> if N=7 then ciphertext = > > 0: Tve__oyp_odaocsun_rhesaoiaiI_r_nstd_iuyrnrpyiI_,th_ee_bgta > 1: o_riAuna_n_o_iyasi_clcuisalft_iese_astrtmyi_eerdem_x,ost6r > 2: rwptbmkunatlas)tdirserthrriloepimtidainn_fdmlsn_o_otldkrte > 3: s_,eecr_9cg_p_aonfo_aemeMaekelhinwcg_pttitma_ntdeenarmanon > 4: f,ci_e_ast_es_l_en1_oyadnsa_itmt_nTndntanmnhthadr_mcinfeye > 5: th_uccrt_eeeuiinsdbbuaombr_esppsi_e_nc_tdeh(_ebgienicpp_ep > 6: to_no_mlf_wtg_rtc.hmhm_may_i_cefa_u.h0yaaloleinsuelc_,t_nm > 7: . > > If i check 3 and 4 I take characters from 5 and put on the end of 4 when I > change the offset. > Now i want to check 5 and 6. I only have the "." to take from 7. Am I > supposed to continue to take characters from 0 and put at the end of 6?? Nope. Stop comparing when you run off the end of the ciphertext. The reason you use values from the next column is because some rows may be short and some rows may be long, so you don't know where the boundaries between the columns are. However, you're sure that the end of the ciphertext represents the end of some column, and the start of the ciphertext represents the start of some column. Thus, you don't need to break those boundaries (and in fact you shouldn't). Actually, you don't really have to break the ciphertext into different arrays. You can use something like the equation on page 15 to index directly into your ciphertext string, and it will take care of offsets, boundaries, etc. I went over this in office hours today (Thursday). Come by tomorrow if you want an explanation.

> I'm horrible at mathimatical notations so I am just double checking what > this means YiL+a+k. Now I understand L+a+k are constants but this all > happens in the ith column? Short answer: yes. Long ansswer: Y is the array/string/vector/etc. containing the ciphertext. Everything else (in other words, the subscript) is the index into that structure. i is the column id (j is the other column id) L is the length of a column a is the shift used for the current iteration (b is the other shift) k is the position in the column for the current character. This is basically a way of looking at a 1-dimensional structure in a 2-d way. You have a single-dimensional array, but you can think of it in terms of columns and positions within columns. i*L is the column, and a+k represents where you are within that column. If something is unclear, send me e-mail and tell your friends the same. I might hold an office hour this weekend if many ppl are still confused.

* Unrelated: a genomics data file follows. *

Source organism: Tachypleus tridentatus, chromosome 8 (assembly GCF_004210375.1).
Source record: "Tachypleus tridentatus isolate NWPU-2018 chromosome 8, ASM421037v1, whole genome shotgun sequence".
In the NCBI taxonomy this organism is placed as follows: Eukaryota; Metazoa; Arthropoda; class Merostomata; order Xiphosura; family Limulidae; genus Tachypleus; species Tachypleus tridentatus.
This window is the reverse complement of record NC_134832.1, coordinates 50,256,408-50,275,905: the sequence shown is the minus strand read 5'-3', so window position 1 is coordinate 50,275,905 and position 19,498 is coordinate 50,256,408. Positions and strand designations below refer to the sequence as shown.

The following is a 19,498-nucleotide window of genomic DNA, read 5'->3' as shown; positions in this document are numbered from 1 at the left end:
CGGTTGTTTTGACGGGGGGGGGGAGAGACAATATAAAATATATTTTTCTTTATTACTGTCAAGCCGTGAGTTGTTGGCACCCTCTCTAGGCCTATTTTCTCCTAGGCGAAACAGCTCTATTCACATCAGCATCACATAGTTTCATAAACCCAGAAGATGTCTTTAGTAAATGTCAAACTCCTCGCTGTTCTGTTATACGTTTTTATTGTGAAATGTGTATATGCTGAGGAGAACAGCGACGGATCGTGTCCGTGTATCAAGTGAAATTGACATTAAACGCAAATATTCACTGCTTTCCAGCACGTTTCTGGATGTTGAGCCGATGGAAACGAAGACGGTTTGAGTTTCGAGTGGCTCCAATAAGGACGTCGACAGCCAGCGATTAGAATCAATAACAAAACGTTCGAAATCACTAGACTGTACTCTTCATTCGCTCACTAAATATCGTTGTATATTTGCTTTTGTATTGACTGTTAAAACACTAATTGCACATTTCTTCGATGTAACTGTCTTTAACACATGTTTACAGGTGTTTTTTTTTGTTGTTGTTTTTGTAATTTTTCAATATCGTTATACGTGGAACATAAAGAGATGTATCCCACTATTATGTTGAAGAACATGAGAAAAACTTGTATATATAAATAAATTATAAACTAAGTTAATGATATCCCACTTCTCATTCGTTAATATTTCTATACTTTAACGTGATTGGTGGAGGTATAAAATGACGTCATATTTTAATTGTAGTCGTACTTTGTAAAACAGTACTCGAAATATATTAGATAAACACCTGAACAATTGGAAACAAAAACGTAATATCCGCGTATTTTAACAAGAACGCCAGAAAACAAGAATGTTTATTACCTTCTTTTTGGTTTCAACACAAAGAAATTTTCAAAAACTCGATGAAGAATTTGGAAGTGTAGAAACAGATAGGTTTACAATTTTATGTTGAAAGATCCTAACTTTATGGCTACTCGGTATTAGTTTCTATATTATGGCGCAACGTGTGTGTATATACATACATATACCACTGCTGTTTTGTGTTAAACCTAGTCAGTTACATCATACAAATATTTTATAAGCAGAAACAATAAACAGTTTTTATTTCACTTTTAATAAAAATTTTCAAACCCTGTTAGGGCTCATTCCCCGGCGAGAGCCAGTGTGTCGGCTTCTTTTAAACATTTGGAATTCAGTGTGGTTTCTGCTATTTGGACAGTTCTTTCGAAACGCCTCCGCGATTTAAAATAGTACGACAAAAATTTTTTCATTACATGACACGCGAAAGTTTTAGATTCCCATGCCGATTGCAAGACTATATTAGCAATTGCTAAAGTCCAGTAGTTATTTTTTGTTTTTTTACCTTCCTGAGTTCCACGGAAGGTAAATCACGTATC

> Ok, so I think I found the answer to a cyclic shift. I found blah blah blah > blah blah blah blah blah. Maybe you can confirm this. The last question I What you should do is decipher the text. If you can do this, then you know you have the correct width and permutation! > have is about page 17 in the reader. I am not sure how that inverse > thing works. I couldn't make it to office hours or I would have asked. > Thank you in advance! What you get as a result of making the tables shown on page 16 is the inverse ordering up to a cyclic shift. It doesn't give you the exact ordering (make sure you understand why this is the case). My pet example: plaintext: Hello, how are you? N=4 tau=3201 ciphertext: lhayl___?Hooroe,weu You might find (for example) that 0 belongs to the right of 1 1 belongs to the right of 3 2 belongs to the right of 0 3 belongs to the right of 2 so the inverse permutation is 2310 If finding the inverse permutation seems weird, notice that the four statements of position are true for that inverse permutation, e.g. 3 does appear to the right of 2, etc. So now that we have the inverse, how do we get to the actual permutation? What you do is consider each number from 0 to 3 and see where it appears in the inverse permutation. Where does 0 appear? position 3 Where does 1 appear? position 2 Where does 2 appear? position 0 Where does 3 appear? position 1 So the permutation is 3201, which is the permutation used to encipher. Now that you have the permutation, you can do a trial decipherment. It turns out that this is the correct one, but you may have to try several because the inverse permutation might be any of the following: